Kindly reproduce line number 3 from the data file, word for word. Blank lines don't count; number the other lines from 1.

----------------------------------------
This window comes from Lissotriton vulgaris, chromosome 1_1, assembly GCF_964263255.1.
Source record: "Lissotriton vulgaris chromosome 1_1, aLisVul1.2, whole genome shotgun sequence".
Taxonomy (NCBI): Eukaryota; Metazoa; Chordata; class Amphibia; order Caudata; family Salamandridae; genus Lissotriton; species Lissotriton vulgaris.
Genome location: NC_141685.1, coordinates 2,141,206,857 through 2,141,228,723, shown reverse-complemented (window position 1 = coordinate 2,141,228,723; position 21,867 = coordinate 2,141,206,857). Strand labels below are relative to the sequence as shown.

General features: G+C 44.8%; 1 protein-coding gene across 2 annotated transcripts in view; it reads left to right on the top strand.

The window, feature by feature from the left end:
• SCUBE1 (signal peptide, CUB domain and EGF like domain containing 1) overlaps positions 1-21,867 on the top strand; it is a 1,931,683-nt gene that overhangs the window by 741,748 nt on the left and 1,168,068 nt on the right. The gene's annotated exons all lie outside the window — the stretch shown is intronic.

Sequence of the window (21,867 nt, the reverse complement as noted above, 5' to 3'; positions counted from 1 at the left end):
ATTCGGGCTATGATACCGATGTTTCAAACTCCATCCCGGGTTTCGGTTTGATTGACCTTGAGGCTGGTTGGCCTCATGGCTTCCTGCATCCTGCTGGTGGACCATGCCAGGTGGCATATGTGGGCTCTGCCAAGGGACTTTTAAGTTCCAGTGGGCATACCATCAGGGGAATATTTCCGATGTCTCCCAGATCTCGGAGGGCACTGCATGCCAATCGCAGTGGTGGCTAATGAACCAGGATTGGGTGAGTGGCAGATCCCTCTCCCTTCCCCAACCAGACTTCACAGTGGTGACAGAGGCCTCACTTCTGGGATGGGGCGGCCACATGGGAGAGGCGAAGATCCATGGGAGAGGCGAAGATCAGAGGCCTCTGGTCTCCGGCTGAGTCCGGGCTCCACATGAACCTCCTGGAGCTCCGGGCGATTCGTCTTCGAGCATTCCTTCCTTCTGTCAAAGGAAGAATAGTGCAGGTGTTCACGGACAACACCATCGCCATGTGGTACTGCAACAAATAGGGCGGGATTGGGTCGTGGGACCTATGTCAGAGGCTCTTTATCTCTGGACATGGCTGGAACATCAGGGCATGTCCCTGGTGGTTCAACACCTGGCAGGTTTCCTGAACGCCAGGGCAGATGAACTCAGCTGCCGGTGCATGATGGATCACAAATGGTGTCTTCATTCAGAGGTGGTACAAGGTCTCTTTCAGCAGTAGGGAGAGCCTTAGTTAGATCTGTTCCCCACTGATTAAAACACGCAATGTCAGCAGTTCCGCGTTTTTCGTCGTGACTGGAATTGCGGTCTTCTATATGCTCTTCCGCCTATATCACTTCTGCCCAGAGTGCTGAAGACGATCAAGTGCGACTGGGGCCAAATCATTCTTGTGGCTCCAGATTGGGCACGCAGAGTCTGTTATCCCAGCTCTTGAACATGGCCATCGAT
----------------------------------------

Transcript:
Taxonomy (NCBI): Eukaryota; Metazoa; Chordata; class Amphibia; order Caudata; family Salamandridae; genus Lissotriton; species Lissotriton vulgaris.